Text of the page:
The argument of The Big Lie is that you have been lied to all your life. Since you were a schoolchild, you have been told that Nazism and fascism were “right-wing” ideologies. You have been told that left-wingers hate fascism, that they reject racism, totalitarianism, militarism, and all of fascism’s other constituent ideological parts. But this has been a calculated falsehood. In fact, the progressive left have always been the real Nazis. And they have covered it up by using Adolf Hitler’s infamous concept of the Big Lie, the lie so “colossal” that nobody would believe anybody “could have the impudence to distort the truth so infamously.” The progressive left calls the other side Nazis to disguise the fact that they, themselves, are Nazis. Every time a progressive accuses another party of fascistic behavior, it will be the progressives themselves who have acted like fascists. They call President Trump a fascist to disguise their own fascism. But fascism has always been fundamentally left-wing, and American conservatives must get serious about eliminating the threats posed by the Nazis in our midst, i.e. the left.

So far, so barmy. The book’s thesis can be boiled down to the statement: “No, You’re The Nazis” (which, frankly, I think ought to have been the title). It’s obvious why hardly anybody on the left thinks this worth bothering with. Its thesis is politically childish and historically ignorant. It is a fundamentally stupid book. Once again, though, note the parallel: Trump, too, is childish, ignorant, and stupid. But he was also, to some people, persuasive, and he is now the President of the United States.

People who choose not to read The Big Lie will miss something: it’s actually somewhat persuasive. It’s wrong and deranged, but the ongoing conflation of “being right” and “being persuasive” is one of the reasons people believed nobody as wrong as Donald Trump could be so successful at winning support. The Big Lie is sophistry, and like all good sophistry, the ordinary person who reads it will come away, if not convinced, at least slightly unsettled and unsure of themselves. And while it’s possible to refute most of the book in under a paragraph (stay tuned), it would be unwise to assume that just because D’Souza is delusional, this is a badly-written book. It is a well-written book, persuasive and carefully-sourced. It may be difficult for some people to accept that any book with The Big Lie’s thesis could have these qualities. But it does, and understanding that it does is important for leftists, who shouldn’t laugh off people like D’Souza.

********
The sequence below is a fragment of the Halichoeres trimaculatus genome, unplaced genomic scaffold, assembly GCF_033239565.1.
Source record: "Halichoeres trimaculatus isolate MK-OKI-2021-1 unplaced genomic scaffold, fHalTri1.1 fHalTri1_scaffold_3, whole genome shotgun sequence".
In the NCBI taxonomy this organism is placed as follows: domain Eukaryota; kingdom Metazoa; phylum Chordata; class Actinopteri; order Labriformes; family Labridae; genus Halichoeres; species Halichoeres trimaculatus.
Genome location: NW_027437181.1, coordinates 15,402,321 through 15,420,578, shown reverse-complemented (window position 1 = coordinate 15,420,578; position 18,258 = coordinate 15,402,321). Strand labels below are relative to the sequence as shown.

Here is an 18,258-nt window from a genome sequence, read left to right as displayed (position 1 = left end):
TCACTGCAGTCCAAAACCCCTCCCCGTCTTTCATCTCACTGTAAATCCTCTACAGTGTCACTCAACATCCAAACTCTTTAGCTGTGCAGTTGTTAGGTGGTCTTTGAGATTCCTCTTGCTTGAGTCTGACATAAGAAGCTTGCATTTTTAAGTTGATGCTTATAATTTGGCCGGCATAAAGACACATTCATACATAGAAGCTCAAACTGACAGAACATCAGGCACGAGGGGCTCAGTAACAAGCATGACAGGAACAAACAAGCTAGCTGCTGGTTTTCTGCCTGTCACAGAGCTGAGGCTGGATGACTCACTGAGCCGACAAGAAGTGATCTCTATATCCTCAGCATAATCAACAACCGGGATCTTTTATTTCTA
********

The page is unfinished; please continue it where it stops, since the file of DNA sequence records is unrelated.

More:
Let me go through and give you a potted version of The Big Lie. You will probably find it ridiculous for any one of ten zillion reasons. But instead of mentally arguing with the propositions, and identifying fallacious reasoning, I’d like you to focus on something else: namely, how the argument as a whole might be persuasive to someone, and why it works rhetorically.

Nazism, D’Souza says, is leftist, and leftists have been trying to cover this up. But, in an important rhetorical move, D’Souza acknowledges that the reader probably finds this proposition difficult to believe. He says, however, that this is because the reader has been brainwashed. And he asks the reader to set aside their preconceptions about the argument, to allow D’Souza to present the evidence and then to judge the case on this basis. We start with the history of Italian fascism and German Nazism. Benito Mussolini began as a socialist, heading the Italian Socialist Party. Even when Mussolini replaced his old class analysis with a belief in the primacy of the Italian nation, he was a communitarian who believed that fascism was a “true socialism” that countered “plutocratic elements.” Likewise, while leftists have always tried minimize the “Socialist” aspect of “National Socialism,” Hitler himself said: “We are socialists. We are the enemies of today’s capitalist system of exploitation… and we are determined to destroy this system under all conditions.” Hitler condemned the United States as “a country where everything is built on the dollar.” At its root, both fascism and progressivism are concerned with the same goal: empowerment of the state and the subjugation of the individual.